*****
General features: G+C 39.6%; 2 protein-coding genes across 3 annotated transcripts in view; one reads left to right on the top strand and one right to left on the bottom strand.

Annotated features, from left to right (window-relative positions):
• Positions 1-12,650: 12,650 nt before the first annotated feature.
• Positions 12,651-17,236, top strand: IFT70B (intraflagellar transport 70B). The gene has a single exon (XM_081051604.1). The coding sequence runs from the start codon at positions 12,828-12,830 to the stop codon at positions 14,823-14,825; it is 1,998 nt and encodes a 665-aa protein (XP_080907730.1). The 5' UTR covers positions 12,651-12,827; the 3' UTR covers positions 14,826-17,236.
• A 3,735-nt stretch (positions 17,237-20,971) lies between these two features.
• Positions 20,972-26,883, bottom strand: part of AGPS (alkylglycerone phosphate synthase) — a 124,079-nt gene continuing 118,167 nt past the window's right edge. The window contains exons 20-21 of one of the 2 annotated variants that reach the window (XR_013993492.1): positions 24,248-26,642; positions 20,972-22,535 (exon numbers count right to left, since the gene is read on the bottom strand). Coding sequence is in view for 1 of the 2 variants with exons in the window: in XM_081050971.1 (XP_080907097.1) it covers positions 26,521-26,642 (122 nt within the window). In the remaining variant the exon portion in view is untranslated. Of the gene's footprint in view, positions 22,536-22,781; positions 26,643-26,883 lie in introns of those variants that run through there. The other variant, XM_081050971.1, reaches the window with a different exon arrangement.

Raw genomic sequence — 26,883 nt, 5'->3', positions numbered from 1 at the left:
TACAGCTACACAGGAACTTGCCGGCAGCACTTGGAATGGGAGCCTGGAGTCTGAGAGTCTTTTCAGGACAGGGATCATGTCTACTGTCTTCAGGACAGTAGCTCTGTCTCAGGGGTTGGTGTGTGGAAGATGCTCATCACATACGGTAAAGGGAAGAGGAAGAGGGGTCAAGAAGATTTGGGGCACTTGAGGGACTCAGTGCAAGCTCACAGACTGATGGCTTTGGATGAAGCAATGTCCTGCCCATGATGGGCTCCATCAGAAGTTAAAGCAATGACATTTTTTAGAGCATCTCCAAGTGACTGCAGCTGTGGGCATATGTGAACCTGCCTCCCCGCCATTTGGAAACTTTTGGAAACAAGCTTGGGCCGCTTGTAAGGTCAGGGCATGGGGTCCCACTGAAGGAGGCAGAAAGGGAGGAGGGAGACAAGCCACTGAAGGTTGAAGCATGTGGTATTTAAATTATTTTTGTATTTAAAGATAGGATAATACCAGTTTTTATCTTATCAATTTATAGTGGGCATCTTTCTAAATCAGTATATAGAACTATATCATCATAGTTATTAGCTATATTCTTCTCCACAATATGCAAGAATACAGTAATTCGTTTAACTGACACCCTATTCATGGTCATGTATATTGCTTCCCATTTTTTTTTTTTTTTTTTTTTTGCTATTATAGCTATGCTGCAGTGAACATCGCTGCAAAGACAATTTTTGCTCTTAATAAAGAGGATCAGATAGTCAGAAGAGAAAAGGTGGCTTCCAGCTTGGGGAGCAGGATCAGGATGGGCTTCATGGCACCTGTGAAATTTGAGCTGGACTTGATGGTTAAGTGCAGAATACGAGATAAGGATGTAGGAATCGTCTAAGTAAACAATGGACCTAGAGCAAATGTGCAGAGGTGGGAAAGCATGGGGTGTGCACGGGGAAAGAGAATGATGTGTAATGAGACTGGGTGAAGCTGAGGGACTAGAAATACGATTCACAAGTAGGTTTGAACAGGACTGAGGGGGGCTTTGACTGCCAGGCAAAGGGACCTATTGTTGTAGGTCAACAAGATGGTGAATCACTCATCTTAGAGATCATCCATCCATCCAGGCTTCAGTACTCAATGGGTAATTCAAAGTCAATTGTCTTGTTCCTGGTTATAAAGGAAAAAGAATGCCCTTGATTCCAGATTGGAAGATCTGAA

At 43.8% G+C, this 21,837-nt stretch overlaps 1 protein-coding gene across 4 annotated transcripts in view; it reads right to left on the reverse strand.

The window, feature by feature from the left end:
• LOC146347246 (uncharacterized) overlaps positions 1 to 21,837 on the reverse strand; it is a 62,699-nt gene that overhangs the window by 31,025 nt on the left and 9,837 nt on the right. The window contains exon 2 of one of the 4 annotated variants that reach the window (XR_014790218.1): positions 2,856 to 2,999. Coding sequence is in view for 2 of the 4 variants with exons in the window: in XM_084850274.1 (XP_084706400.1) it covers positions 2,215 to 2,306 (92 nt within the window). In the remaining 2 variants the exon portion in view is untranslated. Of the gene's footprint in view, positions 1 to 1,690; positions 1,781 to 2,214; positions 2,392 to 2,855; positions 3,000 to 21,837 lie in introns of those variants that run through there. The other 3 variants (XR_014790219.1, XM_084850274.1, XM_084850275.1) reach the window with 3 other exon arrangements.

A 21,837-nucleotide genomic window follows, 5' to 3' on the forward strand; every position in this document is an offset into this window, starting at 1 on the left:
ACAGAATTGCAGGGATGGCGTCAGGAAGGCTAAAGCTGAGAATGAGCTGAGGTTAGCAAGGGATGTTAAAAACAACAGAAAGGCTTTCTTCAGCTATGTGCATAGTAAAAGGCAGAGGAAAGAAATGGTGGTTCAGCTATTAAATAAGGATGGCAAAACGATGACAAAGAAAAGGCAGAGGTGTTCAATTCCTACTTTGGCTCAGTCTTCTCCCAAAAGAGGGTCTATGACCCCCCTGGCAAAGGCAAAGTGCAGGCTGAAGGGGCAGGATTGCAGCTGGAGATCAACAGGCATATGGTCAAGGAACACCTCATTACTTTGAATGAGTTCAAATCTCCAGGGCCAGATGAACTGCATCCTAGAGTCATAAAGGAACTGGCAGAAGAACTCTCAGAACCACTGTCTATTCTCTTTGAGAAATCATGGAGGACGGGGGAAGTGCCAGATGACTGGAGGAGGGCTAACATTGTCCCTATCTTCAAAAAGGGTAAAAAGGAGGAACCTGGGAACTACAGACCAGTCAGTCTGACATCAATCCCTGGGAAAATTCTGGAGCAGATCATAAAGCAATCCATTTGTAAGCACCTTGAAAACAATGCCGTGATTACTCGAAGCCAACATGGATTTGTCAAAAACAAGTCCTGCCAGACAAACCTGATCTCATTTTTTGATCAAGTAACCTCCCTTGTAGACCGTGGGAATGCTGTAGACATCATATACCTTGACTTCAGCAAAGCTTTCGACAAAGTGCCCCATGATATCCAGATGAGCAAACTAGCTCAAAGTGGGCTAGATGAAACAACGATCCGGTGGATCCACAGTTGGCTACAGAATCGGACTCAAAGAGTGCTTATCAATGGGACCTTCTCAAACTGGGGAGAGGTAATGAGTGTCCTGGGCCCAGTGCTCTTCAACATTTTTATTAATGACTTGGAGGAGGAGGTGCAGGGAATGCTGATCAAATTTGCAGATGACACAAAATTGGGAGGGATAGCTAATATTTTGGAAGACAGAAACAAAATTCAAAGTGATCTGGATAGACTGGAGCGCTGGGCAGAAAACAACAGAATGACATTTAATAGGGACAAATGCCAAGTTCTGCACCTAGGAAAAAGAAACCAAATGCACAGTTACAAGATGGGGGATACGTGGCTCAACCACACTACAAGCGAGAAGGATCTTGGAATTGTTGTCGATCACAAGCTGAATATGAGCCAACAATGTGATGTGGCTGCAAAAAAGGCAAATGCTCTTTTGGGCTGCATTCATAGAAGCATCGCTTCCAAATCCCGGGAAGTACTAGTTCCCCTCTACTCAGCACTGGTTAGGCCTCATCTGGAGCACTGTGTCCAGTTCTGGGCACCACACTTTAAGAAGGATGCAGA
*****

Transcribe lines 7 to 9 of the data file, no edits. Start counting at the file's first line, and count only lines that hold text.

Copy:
Raw genomic sequence — 26,883 nt, 5'->3', positions numbered from 1 at the left:
TACAGCTACACAGGAACTTGCCGGCAGCACTTGGAATGGGAGCCTGGAGTCTGAGAGTCTTTTCAGGACAGGGATCATGTCTACTGTCTTCAGGACAGTAGCTCTGTCTCAGGGGTTGGTGTGTGGAAGATGCTCATCACATACGGTAAAGGGAAGAGGAAGAGGGGTCAAGAAGATTTGGGGCACTTGAGGGACTCAGTGCAAGCTCACAGACTGATGGCTTTGGATGAAGCAATGTCCTGCCCATGATGGGCTCCATCAGAAGTTAAAGCAATGACATTTTTTAGAGCATCTCCAAGTGACTGCAGCTGTGGGCATATGTGAACCTGCCTCCCCGCCATTTGGAAACTTTTGGAAACAAGCTTGGGCCGCTTGTAAGGTCAGGGCATGGGGTCCCACTGAAGGAGGCAGAAAGGGAGGAGGGAGACAAGCCACTGAAGGTTGAAGCATGTGGTATTTAAATTATTTTTGTATTTAAAGATAGGATAATACCAGTTTTTATCTTATCAATTTATAGTGGGCATCTTTCTAAATCAGTATATAGAACTATATCATCATAGTTATTAGCTATATTCTTCTCCACAATATGCAAGAATACAGTAATTCGTTTAACTGACACCCTATTCATGGTCATGTATATTGCTTCCCATTTTTTTTTTTTTTTTTTTTTTGCTATTATAGCTATGCTGCAGTGAACATCGCTGCAAAGACAATTTTTGCTCTTAATAAAGAGGATCAGATAGTCAGAAGAGAAAAGGTGGCTTCCAGCTTGGGGAGCAGGATCAGGATGGGCTTCATGGCACCTGTGAAATTTGAGCTGGACTTGATGGTTAAGTGCAGAATACGAGATAAGGATGTAGGAATCGTCTAAGTAAACAATGGACCTAGAGCAAATGTGCAGAGGTGGGAAAGCATGGGGTGTGCACGGGGAAAGAGAATGATGTGTAATGAGACTGGGTGAAGCTGAGGGACTAGAAATACGATTCACAAGTAGGTTTGAACAGGACTGAGGGGGGCTTTGACTGCCAGGCAAAGGGACCTATTGTTGTAGGTCAACAAGATGGTGAATCACTCATCTTAGAGATCATCCATCCATCCAGGCTTCAGTACTCAATGGGTAATTCAAAGTCAATTGTCTTGTTCCTGGTTATAAAGGAAAAAGAATGCCCTTGATTCCAGATTGGAAGATCTGAA

At 43.8% G+C, this 21,837-nt stretch overlaps 1 protein-coding gene across 4 annotated transcripts in view; it reads right to left on the reverse strand.